Sunday, November 4, 2012

Small signs of a big problem


By Bill Kraus

1. In 2008, candidate Obama turns down $100 million in public financing for his campaign because he can’t live with that as a spending limit. Nobody complains. The do-good reform organizations which are the main proponents of public financing are surprisingly quiet.

2. In 2010 there is an open seat for governor in Wisconsin. None of the 132 incumbent legislators run for it.

3. Speakers Boehner and Fitzgerald, despite their large majorities, are unable to round up enough votes to support a tax/spend deal with the president (Boehner) or a job creating bill for the governor (Fitzgerald).

4. A politically active citizen asks what can be done to stifle a state legislator whose views are at odds with his and his party’s. He is told that he can run a candidate against his nemesis. “I don’t know how to do that,” he says.

Monday, October 29, 2012

Myths and fantasies


By Bill Kraus

Election season produces myths and fantasies aplenty. There is a bumper crop this year.

Attack ads work best:

They work best for the people who produce and promulgate them and convince candidates that they work best. And they are indisputably suited for soundbite politics. But to claim they work best there would have to be competing positive, position ads to compare them with. There aren’t any. Some long-suffering reporter in Colorado Springs watched 1,500 political ads this year. Five of them were positive.

The internet is today's news source:

The internet is a wonder. The internet is a library. Newspapers are in the library and on the internet. Newspapers are convenient, disposable, and aggressively comprehensive. The internet is inconvenient and aggressively specialized and segmented. Big difference.

Monday, October 22, 2012

North and down


By Bill Kraus

The call came from Bob in Stevens Point. The offer was an hour on Glenn’s public radio show produced in Wausau followed by good seats at the Tammy Tommy debate near the studio.

There’s a show on public radio not produced in Madison or Milwaukee? There is. It’s called Route 51, and it is broadcast on those stations located in the mostly unoccupied upper third of the state. I assume I am not the only resident of insular, insulated southern Wisconsin who didn’t know this.

I went and joined Bob and Glenn in the studio along with Christine who was there to make sure the famous public broadcasting balance was intact.

Bob said the show would be a lounge act for the debate to follow. It was more than that. We touched all the usual bases, discredited a few of the myths--that CEO are vicious, rich tyrants who tell their employees how to vote and that the votes in Wisconsin are seriously distorted by busloads of illegals brought in from Illinois--and, we thought, elevated the political conversation from the “you are; am not; are too” level of the media discourse.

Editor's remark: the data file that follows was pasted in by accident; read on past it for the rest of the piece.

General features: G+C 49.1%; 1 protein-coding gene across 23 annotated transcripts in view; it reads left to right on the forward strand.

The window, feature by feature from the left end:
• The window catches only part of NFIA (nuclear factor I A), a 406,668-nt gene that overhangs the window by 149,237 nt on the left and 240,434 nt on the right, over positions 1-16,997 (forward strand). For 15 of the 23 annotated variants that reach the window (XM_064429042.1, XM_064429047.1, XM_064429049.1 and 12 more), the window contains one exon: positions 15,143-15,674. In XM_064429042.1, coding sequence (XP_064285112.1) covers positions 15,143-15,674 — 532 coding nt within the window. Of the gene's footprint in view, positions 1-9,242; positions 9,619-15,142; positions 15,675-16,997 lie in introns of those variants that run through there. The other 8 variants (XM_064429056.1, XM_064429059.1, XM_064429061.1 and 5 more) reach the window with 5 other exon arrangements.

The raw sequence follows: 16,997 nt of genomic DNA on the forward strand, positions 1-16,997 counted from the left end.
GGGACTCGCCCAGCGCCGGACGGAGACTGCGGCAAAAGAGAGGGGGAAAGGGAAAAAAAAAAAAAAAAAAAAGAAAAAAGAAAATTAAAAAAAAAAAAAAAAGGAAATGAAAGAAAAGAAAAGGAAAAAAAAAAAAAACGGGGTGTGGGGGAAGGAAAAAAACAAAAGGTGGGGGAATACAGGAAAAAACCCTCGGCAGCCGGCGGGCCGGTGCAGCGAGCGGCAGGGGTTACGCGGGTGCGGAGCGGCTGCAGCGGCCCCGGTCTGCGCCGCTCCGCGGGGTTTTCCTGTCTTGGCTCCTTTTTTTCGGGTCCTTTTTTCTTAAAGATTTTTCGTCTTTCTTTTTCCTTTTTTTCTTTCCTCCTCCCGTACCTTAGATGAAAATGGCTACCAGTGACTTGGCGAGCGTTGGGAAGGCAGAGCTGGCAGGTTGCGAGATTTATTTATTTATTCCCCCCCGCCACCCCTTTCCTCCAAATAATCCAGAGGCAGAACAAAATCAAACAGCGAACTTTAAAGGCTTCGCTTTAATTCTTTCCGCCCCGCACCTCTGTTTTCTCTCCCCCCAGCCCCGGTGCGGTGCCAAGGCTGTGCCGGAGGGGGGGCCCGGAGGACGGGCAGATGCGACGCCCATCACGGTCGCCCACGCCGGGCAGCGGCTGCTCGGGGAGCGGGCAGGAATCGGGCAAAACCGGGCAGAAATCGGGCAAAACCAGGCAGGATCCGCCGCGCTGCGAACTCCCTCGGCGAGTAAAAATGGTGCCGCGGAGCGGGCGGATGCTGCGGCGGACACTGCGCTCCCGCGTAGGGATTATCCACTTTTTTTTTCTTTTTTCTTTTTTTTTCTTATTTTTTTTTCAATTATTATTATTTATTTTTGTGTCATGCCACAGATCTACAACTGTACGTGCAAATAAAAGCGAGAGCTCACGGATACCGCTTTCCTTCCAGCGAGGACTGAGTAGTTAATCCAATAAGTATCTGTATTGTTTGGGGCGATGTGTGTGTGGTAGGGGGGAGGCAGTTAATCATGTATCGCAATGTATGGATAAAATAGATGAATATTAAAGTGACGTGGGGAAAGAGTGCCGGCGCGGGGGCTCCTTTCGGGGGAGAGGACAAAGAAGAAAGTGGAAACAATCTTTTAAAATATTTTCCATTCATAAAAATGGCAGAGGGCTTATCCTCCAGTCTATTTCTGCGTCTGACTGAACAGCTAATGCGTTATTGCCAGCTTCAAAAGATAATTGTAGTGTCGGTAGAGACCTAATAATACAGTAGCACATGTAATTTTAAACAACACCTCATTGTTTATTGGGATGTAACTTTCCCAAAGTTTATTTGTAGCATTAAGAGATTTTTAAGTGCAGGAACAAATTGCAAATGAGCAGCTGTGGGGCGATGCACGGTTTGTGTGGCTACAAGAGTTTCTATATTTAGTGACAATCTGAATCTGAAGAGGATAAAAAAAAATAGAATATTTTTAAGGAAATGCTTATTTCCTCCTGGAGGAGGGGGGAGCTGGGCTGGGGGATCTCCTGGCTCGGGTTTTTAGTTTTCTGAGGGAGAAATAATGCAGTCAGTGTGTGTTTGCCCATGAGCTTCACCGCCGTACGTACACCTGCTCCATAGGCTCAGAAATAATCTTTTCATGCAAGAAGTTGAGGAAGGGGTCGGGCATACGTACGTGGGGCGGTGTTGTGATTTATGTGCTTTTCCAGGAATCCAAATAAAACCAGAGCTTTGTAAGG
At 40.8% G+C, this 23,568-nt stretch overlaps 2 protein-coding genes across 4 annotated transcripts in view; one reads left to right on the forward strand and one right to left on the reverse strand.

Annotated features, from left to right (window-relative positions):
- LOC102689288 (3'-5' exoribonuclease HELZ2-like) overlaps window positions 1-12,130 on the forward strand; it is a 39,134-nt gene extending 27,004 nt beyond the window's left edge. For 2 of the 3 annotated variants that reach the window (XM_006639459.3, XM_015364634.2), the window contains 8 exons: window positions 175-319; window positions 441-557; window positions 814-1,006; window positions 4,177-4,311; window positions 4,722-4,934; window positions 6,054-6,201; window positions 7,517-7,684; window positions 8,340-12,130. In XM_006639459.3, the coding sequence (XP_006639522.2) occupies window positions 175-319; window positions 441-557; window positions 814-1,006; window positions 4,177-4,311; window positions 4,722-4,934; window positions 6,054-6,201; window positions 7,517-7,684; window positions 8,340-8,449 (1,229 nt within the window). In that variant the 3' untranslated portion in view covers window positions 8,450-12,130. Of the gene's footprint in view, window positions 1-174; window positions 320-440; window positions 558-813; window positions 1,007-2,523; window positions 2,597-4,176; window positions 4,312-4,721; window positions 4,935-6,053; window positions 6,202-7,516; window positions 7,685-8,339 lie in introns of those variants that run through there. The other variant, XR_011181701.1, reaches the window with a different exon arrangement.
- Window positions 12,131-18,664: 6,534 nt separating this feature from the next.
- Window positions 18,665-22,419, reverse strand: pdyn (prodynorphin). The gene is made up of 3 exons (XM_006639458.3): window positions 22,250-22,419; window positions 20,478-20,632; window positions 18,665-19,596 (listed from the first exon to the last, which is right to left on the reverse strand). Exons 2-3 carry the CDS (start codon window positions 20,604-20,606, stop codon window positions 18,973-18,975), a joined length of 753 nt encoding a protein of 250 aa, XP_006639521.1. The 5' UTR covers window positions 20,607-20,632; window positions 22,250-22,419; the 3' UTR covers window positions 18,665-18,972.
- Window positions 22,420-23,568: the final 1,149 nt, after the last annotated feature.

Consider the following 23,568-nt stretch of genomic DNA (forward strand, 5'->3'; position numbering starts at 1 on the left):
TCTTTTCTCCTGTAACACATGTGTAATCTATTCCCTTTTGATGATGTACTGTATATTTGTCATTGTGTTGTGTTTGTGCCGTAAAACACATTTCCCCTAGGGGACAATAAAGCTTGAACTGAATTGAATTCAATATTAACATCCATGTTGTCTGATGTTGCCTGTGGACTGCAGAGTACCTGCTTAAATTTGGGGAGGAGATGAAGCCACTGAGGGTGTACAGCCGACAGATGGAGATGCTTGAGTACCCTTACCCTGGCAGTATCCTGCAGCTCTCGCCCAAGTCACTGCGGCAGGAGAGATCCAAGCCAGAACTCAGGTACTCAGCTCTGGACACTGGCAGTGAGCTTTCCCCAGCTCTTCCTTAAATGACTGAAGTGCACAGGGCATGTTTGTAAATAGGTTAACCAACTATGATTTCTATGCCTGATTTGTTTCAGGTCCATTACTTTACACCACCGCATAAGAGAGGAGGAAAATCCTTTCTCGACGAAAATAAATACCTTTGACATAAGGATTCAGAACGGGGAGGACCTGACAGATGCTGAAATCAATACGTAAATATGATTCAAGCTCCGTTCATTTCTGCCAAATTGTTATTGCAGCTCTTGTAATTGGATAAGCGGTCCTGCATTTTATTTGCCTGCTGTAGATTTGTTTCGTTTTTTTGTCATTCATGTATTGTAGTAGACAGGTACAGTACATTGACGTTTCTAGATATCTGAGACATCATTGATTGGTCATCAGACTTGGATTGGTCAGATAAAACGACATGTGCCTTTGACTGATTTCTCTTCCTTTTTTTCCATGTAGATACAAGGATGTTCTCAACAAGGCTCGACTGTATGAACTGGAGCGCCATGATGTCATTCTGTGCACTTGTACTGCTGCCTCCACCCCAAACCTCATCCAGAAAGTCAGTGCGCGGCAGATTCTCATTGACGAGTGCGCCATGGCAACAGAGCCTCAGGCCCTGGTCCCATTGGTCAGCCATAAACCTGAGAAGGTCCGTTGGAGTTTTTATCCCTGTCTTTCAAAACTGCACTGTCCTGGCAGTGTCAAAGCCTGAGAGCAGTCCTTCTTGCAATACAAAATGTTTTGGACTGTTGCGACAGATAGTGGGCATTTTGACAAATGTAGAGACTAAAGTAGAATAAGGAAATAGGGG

Tuesday, October 16, 2012

A wish list

By Bill Kraus

This is a combination of what I hear from others, what I wish, what I wish I heard from everyone. All followed, alas, by the reasons these wishes are not going to come true.

Shorter Election Season
: In England, campaigns run 60 days. English elections are called, not scheduled. It would be foolish to campaign for an uncalled election.

More Civil, Less Costly Elections: Extreme partisans have always favored belligerent campaigns. The moderates who ran the parties when the parties were running and funding the campaigns always marginalized the extreme partisans and pitched those campaigns to the independent, persuadeables whose votes determined the winners. That group is now marginalized in favor of the new conventional wisdom that it is more important to motivate the committed than to win over a shrinking group of undecideds. Bellicosity prevails.

Less Superficial Rhetoric: This is a protest against sound bites, 30-second commercials, sloganeering, demonizing ad homenism. The new target is the “low information, low attention” market and this market wants simple answers to complex questions and are put off by the pedantic complexities of, say, the once staple full page ads in the no longer important newspapers.

More Truth, Fewer Specious Assertions: The truth is often elusive and questionable. Exaggeration works better particularly in a segmented, fragmented world where “I read it in the paper” is a bygone mantra, and no commonly accepted go-to medium has replaced it for the mass audience.

Tuesday, October 9, 2012

Some kind of justice

By Bill Kraus